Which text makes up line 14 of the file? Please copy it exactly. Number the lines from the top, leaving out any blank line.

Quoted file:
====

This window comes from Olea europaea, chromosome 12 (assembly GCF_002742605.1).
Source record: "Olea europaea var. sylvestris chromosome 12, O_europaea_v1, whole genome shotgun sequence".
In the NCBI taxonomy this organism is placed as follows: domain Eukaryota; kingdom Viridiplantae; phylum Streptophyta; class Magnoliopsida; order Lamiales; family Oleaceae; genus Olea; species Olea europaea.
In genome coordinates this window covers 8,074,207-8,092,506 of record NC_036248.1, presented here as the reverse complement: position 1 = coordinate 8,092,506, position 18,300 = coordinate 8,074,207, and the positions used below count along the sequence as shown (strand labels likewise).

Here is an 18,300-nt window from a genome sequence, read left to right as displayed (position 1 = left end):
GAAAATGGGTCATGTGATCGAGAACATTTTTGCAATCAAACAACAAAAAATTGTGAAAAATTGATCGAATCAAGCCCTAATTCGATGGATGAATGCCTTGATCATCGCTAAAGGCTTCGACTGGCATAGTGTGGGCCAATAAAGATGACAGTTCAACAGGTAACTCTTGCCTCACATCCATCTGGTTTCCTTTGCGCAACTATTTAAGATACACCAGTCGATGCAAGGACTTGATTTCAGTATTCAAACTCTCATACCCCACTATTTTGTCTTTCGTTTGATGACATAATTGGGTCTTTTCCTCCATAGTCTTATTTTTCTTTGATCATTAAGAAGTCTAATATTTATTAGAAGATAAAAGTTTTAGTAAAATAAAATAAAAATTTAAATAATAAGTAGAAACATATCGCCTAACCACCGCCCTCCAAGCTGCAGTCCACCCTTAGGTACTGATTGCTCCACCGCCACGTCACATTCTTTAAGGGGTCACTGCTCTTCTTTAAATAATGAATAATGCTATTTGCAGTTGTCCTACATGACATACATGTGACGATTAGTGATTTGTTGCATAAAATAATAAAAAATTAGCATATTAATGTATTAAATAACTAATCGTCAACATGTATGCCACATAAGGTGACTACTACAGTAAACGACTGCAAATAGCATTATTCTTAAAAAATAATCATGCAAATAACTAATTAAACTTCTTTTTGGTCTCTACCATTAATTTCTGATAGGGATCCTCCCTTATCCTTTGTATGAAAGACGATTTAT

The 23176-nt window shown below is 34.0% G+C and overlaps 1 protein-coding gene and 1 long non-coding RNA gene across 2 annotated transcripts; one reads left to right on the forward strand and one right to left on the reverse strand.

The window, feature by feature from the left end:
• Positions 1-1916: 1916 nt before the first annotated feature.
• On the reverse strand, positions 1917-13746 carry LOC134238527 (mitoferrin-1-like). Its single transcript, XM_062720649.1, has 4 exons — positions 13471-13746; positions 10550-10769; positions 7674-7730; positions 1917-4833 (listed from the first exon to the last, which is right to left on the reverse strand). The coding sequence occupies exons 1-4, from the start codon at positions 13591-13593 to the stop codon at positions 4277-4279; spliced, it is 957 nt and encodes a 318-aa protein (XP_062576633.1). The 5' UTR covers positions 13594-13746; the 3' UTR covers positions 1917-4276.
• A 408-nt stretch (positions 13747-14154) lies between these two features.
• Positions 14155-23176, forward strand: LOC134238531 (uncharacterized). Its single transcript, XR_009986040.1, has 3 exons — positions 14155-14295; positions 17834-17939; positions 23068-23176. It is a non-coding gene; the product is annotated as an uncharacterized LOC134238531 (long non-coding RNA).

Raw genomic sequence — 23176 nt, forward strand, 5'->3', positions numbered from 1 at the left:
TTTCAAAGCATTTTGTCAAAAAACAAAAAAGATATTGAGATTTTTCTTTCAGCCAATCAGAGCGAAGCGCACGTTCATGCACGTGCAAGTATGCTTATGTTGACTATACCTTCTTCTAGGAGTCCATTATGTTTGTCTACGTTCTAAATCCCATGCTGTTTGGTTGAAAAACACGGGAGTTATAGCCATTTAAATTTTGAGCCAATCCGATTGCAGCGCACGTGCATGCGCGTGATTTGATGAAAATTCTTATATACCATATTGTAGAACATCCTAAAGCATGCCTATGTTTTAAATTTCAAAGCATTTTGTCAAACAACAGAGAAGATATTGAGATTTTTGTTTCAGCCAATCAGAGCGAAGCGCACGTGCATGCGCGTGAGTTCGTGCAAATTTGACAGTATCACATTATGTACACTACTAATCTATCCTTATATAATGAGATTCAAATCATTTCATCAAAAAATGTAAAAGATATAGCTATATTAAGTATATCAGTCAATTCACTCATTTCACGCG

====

TTTCAAAGCATTTTGTCAAAAAACAAAAAAGATATTGAGATTTTTCTTTCAGCCAATCAGAGCGAAGCGCACGTTCATGCACGTGCAAGTATGCTTATGTTGACTATACCTTCTTCTAGGAGTCCATTATGTTTGTCTACGTTCTAAATCCCATGCTGTTTGGTTGAAAAACACGGGAGTTATAGCCATTTAAATTTTGAGCCAATCCGATTGCAGCGCACGTGCATGCGCGTGATTTGATGAAAATTCTTATATACCATATTGTAGAACATCCTAAAGCATGCCTATGTTTTAAATTTCAAAGCATTTTGTCAAACAACAGAGAAGATATTGAGATTTTTGTTTCAGCCAATCAGAGCGAAGCGCACGTGCATGCGCGTGAGTTCGTGCAAATTTGACAGTATCACATTATGTACACTACTAATCTATCCTTATATAATGAGATTCAAATCATTTCATCAAAAAATGTAAAAGATATAGCTATATTAAGTATATCAGTCAATTCACTCATTTCACGCG